While avid Conroy fans will recognize many of the thematic concerns of previous novels in Beach Music, including sibling relationships, parent and child relationships, family abuse, mental illness, class differences, politics, religion and faith, new themes add focus to this novel. War occupies much of the reader's attention through the discussion by the Jewish characters of the terrors of the Holocaust and through an overview of the effects of the Vietnam war on those who remained at home. No scenes or reminiscences from the fighting in Vietnam itself appear, but much attention focuses on the war protestors and on the older generation who greatly disapproved of such actions. Conroy attempts to balance the arguments for and against involvement in the war as characters disagree over the definition of "patriotism." The sub theme of peace takes on a double meaning as Jack's high school friends try to find a way to accept one another's actions by applying a new perspective thirty years following the war-protest events which severed some of their friendships.
The related themes of faith and religion, frequently present in Southern writing, and always present in Conroy's novels, find revival through Conroy's consistent focus on the mysteries of Catholicism and also through an emphasis on the Jewish religion. Not only does Conroy's main figure struggle with his own faith, he must direct the religious training of his daughter whose mother was Jewish. Through shockingly vivid memories of the Holocaust, the Jewish characters cause the freedom of religion to assume new importance. The use of two priests as main figures and the dual consideration of Mary as simultaneously being the mother of Christ and a Jew adds a thoughtful dimension to the conflict the characters and readers might face. One Jewish character prays to a statue of Mary, thinking of her as a young Jewish girl.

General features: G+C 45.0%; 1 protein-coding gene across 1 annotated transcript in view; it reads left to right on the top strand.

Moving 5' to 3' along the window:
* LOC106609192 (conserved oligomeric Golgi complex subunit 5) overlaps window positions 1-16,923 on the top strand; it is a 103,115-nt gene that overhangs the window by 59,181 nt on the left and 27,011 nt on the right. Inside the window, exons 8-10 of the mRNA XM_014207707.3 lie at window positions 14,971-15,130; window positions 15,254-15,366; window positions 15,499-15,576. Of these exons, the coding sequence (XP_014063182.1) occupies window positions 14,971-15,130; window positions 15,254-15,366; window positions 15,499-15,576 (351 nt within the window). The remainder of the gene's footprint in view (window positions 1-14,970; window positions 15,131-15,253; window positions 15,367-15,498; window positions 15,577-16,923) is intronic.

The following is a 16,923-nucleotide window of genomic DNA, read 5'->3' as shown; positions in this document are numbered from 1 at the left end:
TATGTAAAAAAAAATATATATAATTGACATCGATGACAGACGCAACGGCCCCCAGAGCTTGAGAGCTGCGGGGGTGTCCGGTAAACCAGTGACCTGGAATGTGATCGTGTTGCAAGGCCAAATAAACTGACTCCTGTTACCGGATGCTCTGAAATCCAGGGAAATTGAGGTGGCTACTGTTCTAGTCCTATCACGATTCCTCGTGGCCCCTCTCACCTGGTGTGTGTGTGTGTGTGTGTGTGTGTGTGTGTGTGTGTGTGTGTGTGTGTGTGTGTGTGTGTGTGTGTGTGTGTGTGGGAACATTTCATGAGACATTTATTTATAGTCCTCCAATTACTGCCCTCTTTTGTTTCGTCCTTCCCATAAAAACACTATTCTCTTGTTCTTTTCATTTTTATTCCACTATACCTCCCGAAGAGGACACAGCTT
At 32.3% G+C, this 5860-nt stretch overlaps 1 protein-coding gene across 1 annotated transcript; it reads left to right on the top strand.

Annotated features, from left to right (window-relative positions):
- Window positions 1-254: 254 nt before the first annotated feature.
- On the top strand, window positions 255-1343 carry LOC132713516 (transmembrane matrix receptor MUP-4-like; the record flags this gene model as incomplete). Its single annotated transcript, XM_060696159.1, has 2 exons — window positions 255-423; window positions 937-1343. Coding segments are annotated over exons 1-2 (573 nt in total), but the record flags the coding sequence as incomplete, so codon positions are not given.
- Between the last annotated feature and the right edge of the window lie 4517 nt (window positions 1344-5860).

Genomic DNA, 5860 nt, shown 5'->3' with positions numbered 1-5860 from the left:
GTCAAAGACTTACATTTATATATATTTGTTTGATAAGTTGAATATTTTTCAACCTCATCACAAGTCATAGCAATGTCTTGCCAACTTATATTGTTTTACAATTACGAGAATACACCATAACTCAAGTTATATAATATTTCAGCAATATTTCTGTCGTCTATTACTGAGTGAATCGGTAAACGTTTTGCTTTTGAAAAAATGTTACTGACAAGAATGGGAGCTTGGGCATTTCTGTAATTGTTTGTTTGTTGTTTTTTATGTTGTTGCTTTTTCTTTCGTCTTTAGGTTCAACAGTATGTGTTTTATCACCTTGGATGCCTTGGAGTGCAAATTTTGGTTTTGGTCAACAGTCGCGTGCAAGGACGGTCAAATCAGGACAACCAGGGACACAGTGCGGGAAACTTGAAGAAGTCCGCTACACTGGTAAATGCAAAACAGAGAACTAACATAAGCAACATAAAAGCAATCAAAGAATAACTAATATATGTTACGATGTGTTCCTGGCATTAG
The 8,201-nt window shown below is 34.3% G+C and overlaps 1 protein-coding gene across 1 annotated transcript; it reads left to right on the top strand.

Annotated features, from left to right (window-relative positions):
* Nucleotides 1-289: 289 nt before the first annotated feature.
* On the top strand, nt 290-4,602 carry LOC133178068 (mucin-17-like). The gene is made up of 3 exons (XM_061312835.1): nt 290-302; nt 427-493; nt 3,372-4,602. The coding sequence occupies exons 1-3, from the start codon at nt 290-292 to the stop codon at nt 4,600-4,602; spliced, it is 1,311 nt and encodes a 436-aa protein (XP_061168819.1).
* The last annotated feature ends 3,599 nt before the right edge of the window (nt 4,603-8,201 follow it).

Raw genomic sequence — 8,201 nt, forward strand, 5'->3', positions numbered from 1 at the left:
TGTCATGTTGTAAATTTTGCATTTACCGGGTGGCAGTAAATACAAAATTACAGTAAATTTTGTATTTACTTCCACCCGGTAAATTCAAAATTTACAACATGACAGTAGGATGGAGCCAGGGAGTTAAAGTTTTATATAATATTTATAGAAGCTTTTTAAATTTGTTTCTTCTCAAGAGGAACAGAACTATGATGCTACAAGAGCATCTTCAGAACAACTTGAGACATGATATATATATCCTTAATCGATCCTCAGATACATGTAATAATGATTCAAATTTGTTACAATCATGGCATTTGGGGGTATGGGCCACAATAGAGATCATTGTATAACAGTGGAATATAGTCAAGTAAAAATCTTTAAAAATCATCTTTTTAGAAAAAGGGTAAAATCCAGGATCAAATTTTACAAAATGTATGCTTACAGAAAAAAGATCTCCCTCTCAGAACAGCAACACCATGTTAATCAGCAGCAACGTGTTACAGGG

Concerns for the environment are highlighted through Lucy McCall's passion for the preservation of the local loggerhead turtles. Her clashes with the wildlife authorities who label her intrusive methods illegal highlight the fact that man's laws do not always provide the guidance they should. Lucy is a revolutionary, evading her country's laws in order to preserve the higher good, just as Shyla, Jack's dead wife, revolted against what she saw as her country's mistaken involvement in an immoral war. The conservation concerns allow the alliance of grandmother and granddaughter as Leah inherits her grandmother's fiery compassion and commitment to saving the turtles.
While Conroy has featured mental illness in his past novels, especially in Prince of Tides, the character of John Hardin allows him to further experiment with the effects of the human mind on human actions. John Hardin's schizophrenia represents the loss of order, but also the achievement of a type of freedom through chaos. It is, however, a dangerous freedom, allowing Conroy again to emphasize the importance of the legal system, no matter how imperfect it may be. When John Hardin terrorizes his family and neighbors, the law must step in to help re-institutionalize him. But Conroy is not totally confident regarding the treatment of the mentally ill. His narrator stresses the fact that commitment to a mental institution is the easiest thing in the world to achieve in the South. Jack's college friend, Jordan, is effortlessly committed by his parents following his involvement in war protests, although he is not mentally ill. Suicide receives a glance through Shyla's self destruction, and various theories are proposed as to why one takes one's life. There's also a discussion between the members of Jack's circle in high school as to how they would commit suicide; Jordan's plan turns out to be quite prophetic. Any serious theories regarding the causes of suicide remain bound up in family relationships, and this theme remains one not...
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